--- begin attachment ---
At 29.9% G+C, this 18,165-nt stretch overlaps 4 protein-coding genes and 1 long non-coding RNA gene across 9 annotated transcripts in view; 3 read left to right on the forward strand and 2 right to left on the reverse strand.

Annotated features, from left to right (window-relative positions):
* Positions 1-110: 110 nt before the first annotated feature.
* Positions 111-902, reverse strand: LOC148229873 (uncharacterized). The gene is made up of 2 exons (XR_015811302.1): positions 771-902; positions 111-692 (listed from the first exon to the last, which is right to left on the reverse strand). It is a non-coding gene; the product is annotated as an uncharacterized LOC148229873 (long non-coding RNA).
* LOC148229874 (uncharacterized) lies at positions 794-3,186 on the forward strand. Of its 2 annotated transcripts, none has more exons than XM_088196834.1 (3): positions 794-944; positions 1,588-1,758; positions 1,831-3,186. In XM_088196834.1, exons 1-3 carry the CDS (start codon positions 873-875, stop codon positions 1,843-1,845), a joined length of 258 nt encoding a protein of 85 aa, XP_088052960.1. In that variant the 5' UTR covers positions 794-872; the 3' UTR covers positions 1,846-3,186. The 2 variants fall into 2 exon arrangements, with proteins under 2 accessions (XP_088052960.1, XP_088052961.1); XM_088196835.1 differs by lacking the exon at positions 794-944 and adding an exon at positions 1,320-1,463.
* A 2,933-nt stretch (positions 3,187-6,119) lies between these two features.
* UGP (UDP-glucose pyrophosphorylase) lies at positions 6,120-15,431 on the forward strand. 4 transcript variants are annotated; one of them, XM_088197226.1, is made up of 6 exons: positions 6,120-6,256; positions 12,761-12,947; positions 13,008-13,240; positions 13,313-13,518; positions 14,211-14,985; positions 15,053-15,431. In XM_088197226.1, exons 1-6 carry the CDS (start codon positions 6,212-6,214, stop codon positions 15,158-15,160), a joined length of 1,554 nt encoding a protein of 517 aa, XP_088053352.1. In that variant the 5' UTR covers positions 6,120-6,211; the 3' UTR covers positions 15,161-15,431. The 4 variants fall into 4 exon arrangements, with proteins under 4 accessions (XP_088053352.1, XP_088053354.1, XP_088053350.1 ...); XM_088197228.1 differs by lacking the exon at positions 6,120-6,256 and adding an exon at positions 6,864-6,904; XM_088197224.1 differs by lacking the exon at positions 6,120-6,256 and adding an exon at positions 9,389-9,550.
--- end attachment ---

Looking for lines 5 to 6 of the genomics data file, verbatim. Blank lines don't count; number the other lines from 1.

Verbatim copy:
* LOC148229874 (uncharacterized) lies at positions 794-3,186 on the forward strand. Of its 2 annotated transcripts, none has more exons than XM_088196834.1 (3): positions 794-944; positions 1,588-1,758; positions 1,831-3,186. In XM_088196834.1, exons 1-3 carry the CDS (start codon positions 873-875, stop codon positions 1,843-1,845), a joined length of 258 nt encoding a protein of 85 aa, XP_088052960.1. In that variant the 5' UTR covers positions 794-872; the 3' UTR covers positions 1,846-3,186. The 2 variants fall into 2 exon arrangements, with proteins under 2 accessions (XP_088052960.1, XP_088052961.1); XM_088196835.1 differs by lacking the exon at positions 794-944 and adding an exon at positions 1,320-1,463.
* A 2,933-nt stretch (positions 3,187-6,119) lies between these two features.